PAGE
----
The court said, however, even if Andre Shepherd could prove war crimes were committed, he would then still have to prove he had no alternative to desertion, by becoming a conscientious objector.
In August 2008, Shepherd sought asylum in Germany, having left his Unit which had been stationed in Germany since April 2007, after receiving an order to return to Iraq. Shepherd believed that he should no longer participate in a war he considered unlawful and in the war crimes that were, in his view, committed in Iraq.
During his first tour of duty in Iraq, near Tikrit, between September 2004 and February 2005, he had not participated directly in neither military action nor combat operations, but had worked as a helicopter maintenance mechanic.
He claims that, as a result of his desertion, he is at risk of criminal prosecution. Since desertion is a serious offence in the US, he said it would affect his life by putting him at risk of social ostracism in his country.
His asylum application was rejected by the German Federal Office for Migration and Refugees, so Shepherd asked the Bavarian Administrative Court in Munich to annul that decision and order that he be granted refugee status.
War Crimes Defence?
The European Court of Justice was asked by the Bavarian court to interpret the European Directive on refugee status. In its judgement, initially handed down in November 2014, with confirmation in a final ruling on February 26, 2015, the court held that the directive sets out, among other things, the factors which support a finding that the acts constitute acts of persecution.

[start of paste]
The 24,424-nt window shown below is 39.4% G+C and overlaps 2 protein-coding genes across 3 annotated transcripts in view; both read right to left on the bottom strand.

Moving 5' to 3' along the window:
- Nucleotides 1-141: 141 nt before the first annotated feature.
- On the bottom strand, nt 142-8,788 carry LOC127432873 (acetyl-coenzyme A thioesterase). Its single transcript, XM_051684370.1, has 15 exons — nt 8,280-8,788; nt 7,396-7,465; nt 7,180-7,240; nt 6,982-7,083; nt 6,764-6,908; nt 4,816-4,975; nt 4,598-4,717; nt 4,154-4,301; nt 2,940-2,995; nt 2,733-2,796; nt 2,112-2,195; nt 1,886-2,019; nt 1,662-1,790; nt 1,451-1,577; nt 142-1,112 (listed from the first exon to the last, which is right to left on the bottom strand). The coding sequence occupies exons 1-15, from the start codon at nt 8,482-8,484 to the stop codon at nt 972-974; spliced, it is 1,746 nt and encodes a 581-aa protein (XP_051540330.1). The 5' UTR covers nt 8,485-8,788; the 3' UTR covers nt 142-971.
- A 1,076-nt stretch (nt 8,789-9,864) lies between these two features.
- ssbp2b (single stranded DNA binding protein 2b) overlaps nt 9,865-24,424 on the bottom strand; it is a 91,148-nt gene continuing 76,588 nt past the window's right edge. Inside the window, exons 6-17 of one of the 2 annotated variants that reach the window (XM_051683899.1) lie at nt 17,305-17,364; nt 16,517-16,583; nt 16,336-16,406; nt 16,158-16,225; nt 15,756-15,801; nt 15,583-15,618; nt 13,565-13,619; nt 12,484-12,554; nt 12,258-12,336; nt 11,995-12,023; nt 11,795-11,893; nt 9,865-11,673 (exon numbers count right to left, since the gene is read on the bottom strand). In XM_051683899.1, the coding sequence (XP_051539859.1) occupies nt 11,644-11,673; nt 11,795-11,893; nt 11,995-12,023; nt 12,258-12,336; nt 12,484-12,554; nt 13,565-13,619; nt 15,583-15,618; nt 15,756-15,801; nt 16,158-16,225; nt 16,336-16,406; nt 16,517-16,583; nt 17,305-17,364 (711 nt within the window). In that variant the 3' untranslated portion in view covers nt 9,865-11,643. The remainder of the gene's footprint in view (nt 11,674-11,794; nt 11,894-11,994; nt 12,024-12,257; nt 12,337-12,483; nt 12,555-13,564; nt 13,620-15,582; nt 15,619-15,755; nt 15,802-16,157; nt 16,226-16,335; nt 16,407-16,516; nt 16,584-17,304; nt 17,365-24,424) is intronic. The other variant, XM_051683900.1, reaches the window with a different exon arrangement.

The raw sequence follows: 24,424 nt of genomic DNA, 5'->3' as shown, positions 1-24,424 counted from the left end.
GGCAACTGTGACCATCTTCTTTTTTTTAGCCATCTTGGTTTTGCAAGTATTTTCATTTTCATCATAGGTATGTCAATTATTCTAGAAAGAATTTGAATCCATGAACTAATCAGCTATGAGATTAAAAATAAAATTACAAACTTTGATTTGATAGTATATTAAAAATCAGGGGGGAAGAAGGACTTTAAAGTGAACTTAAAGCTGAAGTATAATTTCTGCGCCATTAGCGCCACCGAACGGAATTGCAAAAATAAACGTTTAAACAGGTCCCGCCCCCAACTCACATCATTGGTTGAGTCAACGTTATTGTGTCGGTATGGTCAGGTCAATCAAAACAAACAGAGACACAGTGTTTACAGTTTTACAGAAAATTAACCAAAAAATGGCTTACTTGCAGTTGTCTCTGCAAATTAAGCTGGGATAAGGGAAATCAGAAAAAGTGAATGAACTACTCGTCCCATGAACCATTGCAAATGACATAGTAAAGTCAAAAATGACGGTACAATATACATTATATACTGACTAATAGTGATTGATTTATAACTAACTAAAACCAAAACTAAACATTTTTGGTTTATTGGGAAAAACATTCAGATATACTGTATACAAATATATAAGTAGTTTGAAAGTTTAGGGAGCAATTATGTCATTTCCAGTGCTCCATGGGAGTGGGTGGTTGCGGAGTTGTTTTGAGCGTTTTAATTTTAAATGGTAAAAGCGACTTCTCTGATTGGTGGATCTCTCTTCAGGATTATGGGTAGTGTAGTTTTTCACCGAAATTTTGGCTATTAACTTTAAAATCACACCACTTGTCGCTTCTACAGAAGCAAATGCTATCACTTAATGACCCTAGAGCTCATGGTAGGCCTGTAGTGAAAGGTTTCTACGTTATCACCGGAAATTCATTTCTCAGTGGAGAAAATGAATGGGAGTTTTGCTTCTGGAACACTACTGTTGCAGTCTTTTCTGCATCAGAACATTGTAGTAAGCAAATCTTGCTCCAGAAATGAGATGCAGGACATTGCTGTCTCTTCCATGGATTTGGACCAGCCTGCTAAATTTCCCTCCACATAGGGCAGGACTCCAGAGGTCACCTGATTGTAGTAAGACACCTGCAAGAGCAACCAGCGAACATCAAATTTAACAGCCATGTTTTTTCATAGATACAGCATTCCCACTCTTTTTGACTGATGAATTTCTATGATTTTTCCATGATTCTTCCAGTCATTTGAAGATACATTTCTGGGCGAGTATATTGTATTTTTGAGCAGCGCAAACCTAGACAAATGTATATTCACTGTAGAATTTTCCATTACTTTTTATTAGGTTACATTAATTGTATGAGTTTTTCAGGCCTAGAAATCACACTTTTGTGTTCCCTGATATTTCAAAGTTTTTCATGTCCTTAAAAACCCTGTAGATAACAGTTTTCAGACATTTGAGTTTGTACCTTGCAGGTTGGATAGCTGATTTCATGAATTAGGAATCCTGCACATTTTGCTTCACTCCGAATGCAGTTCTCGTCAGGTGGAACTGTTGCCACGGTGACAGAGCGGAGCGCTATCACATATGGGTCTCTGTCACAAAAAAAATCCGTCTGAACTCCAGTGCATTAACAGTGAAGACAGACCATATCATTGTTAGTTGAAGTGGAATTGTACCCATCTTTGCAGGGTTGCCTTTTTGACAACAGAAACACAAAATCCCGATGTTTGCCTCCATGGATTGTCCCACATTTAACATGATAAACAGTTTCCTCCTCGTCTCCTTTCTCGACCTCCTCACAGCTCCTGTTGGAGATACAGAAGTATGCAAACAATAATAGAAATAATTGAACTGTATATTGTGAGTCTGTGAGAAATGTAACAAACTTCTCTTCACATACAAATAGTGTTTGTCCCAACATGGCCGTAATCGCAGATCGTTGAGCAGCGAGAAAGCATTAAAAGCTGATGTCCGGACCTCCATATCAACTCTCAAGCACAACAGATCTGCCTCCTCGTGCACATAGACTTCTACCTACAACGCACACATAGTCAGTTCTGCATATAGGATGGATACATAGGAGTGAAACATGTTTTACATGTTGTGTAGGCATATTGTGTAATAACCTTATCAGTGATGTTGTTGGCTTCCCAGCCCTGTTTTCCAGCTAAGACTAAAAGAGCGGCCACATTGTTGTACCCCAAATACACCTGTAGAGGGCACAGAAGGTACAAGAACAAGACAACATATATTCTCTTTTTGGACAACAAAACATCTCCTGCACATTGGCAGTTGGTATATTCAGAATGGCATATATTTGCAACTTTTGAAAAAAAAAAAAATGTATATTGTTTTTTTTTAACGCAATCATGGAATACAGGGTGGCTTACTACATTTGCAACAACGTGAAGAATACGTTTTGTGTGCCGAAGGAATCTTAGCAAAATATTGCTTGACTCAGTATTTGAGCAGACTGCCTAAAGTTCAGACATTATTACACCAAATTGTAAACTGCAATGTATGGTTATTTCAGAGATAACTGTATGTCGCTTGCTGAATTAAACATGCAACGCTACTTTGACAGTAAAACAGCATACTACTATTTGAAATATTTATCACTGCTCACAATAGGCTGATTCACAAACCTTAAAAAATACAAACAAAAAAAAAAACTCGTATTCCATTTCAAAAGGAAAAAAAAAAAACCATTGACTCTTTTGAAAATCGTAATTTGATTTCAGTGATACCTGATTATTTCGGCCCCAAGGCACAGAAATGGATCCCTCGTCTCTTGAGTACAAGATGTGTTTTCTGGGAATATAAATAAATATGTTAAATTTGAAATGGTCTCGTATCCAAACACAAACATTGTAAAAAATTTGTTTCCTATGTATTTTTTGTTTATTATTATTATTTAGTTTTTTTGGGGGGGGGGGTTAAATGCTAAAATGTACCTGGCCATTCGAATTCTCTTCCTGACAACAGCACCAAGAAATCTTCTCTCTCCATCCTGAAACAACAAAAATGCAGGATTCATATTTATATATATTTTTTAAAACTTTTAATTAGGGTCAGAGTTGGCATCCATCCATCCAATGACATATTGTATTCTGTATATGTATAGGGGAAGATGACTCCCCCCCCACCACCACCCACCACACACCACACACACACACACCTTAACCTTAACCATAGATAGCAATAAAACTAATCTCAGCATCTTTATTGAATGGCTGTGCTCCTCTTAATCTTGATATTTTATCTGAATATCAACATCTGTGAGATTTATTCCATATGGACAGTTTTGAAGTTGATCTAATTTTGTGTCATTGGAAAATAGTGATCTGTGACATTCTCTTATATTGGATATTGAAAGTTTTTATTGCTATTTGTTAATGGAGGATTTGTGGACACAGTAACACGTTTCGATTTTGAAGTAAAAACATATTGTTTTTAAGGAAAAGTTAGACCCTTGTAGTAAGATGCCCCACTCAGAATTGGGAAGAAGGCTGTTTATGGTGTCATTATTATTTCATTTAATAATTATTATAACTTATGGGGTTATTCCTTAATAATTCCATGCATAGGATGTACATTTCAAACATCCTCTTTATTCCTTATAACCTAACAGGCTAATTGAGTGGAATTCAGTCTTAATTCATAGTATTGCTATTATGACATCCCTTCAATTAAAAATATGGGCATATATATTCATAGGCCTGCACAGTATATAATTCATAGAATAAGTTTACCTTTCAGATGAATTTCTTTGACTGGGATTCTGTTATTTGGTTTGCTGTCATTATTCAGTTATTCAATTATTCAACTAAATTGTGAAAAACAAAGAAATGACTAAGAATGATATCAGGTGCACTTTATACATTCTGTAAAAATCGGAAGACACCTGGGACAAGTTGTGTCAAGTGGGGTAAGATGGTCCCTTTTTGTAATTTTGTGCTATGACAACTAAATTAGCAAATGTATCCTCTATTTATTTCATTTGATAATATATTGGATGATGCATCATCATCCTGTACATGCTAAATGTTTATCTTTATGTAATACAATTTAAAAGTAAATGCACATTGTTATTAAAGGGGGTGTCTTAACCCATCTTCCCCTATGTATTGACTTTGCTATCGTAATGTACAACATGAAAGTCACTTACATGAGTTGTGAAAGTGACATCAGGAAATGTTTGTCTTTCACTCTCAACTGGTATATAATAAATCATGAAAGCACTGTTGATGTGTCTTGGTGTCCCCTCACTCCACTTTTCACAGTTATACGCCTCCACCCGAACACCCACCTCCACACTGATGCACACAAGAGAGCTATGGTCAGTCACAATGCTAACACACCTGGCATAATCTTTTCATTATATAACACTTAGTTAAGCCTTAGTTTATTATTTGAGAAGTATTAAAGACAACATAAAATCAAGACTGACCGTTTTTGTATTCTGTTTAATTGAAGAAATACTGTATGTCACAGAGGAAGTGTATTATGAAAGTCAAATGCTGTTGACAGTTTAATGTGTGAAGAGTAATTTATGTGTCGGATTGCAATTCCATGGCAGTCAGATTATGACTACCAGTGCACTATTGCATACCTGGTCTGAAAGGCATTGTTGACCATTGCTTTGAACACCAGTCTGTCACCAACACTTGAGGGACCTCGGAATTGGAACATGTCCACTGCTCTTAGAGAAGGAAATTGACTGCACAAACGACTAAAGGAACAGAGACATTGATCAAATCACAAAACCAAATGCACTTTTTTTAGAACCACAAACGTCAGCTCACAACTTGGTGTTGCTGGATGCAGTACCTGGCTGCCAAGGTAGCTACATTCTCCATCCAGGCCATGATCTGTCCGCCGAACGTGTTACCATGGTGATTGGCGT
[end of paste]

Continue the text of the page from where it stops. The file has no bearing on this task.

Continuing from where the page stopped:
It found that an act of persecution can take the form of prosecution or punishment for refusal to perform military service in a conflict, where performing military service would include crimes. The Court held that the protection granted in such a situation covers all military personnel (not just those on the front line).
The refusal to perform military service must constitute the only means by which the asylum seeker could avoid participating in the alleged war crimes and, consequently, if he did not avail himself of a procedure for obtaining conscientious objector status, any protection under Article 9 (2)(e) of the directive is excluded, unless he proves that no procedure of that nature would have been available to him in his specific situation, the court judgement said.
However, Shepherd had said he could not apply for conscientious objection because US military regulations state a conscientious objector must have an objection to all war in all form. Shepherd's objection was not in opposition to all wars under any circumstances, only that the war was illegal.
Relying on trying to prove the Iraq War was illegal as the basis for his request for asylum and defence against an extradition claim by the US is likely to prove extremely exacting, if not impossible. His failure to become a conscientious objector makes that doubly formidable. His case now returns for a further hearing at the Bavarian Administrative Court in Munich, as his battle against extradition goes into its seventh year.